9. Configuration for the acquisition and/or monitoring of medical data, in particular the state of the cardiovascular and pulmonary system, blood values or blood composition, etc., characterised by at least one measuring sensor for the acquisition of the medical data, such as the state of the cardiovascular and pulmonary system, etc. of a person comprising at least one light source which can emit light at least at two wavelengths, as well as at least one light receiver for determining the light transmitted and/or reflected through a tissue portion of a person or an animal,
at least one beam shaping optical element to direct the emitted light into a human or animal tissue and the light receiver, and
at least one light trap such as geometrical baffles and/or an optical wavelength filter, such as a double band pass filter.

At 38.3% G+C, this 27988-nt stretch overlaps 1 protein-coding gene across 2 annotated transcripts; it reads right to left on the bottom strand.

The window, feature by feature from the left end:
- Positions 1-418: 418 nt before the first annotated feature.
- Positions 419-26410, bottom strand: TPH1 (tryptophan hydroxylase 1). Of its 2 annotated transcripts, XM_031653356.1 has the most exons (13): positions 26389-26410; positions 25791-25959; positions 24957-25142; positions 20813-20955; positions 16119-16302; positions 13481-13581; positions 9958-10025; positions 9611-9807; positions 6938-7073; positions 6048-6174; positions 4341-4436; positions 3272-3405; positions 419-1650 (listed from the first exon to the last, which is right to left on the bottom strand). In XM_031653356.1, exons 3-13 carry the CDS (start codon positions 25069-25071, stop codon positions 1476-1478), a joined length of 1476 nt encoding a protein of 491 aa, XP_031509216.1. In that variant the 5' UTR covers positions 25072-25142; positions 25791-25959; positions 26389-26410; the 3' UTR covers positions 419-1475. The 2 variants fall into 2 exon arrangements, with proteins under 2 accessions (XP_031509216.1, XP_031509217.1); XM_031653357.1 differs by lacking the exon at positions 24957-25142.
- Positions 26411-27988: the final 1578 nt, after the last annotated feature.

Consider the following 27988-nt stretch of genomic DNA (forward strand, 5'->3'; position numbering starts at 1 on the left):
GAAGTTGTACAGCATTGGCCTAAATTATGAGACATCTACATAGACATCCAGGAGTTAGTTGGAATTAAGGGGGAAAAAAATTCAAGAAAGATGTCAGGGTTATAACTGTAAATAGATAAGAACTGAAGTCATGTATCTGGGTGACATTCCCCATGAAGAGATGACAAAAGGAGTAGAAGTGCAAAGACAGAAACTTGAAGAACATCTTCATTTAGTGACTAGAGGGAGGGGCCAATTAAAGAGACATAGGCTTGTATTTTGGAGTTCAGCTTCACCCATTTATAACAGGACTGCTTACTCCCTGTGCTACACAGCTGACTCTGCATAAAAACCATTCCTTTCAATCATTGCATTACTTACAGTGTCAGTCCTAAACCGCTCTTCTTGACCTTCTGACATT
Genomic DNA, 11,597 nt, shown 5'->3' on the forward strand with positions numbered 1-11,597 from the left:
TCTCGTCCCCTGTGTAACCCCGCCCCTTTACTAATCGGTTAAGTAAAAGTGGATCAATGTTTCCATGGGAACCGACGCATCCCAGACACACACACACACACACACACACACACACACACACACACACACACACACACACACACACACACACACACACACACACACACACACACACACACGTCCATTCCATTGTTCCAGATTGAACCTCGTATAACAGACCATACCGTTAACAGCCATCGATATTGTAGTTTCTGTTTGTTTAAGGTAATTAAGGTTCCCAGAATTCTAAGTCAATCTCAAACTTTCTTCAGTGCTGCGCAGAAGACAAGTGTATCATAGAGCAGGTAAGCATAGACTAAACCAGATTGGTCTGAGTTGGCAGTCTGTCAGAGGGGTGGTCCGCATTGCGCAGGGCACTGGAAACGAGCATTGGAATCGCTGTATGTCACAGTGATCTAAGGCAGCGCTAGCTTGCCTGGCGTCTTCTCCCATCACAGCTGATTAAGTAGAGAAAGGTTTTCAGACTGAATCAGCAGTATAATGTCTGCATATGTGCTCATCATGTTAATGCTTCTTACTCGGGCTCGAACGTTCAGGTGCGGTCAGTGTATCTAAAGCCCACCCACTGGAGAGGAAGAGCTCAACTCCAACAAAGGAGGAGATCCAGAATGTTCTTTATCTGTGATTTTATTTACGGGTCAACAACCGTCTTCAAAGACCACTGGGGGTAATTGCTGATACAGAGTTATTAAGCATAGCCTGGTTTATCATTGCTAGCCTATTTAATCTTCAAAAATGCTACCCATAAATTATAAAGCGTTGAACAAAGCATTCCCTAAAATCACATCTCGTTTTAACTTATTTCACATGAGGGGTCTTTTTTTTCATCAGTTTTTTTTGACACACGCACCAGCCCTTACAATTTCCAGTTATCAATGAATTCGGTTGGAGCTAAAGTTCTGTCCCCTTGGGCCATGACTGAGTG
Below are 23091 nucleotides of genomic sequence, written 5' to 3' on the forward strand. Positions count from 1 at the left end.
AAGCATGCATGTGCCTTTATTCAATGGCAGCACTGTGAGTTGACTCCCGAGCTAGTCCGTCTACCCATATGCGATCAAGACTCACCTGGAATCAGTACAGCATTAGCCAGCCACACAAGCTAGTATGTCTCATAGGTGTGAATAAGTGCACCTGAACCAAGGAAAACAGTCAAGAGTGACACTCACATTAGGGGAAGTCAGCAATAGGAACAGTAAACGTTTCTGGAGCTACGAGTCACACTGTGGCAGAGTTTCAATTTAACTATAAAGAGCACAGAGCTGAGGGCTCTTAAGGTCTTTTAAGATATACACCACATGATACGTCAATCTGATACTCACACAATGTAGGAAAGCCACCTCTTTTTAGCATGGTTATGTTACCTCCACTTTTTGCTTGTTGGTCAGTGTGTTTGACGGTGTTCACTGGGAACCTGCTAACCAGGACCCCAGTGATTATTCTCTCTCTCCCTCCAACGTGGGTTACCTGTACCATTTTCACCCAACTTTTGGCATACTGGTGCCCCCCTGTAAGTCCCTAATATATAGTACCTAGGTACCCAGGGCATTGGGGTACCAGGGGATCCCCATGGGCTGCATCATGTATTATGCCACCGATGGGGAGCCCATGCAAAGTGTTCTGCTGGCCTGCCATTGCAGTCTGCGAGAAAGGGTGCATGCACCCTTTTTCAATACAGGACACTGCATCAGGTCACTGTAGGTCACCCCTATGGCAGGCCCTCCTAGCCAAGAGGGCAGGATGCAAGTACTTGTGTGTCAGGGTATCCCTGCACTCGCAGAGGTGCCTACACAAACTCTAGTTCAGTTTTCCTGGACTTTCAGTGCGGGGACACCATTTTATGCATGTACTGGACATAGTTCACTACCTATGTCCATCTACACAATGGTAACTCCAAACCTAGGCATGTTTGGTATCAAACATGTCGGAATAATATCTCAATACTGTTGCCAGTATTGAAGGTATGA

10. Configuration according to claims 1 to 9, comprising light source amplitude modulating or light source modulating means to shift the frequency of the emitted light.
11. Configuration according to claim 10, comprising a light source amplitude modulating means to modulate the frequency of the emitted light in a frequency range substantially outside of frequency of noise and/or environmental signals.
12. Configuration according to claim 10 or 11, comprising means for light source amplitude modulation or light source modulating means to shift the frequency of the emitted light in a range where environmental disturbances are substantially neglectable.
13. Configuration according to one of the claims 10 to 12, comprising means for light source amplitude modulating or light source modulating means to shift the frequency of the emitted light in a range of above 120 Hz, preferably above 500 Hz.
14. Configuration according to one of the claims 1 to 13, comprising mechanical fixing means for arranging the configuration at a human or animal tissue as e.g. at an earlobe of an ear, the means guaranteeing that the beam path between the light emitter and the light receiver is always co-linear with the optical axis of the light emitter and the light receiver.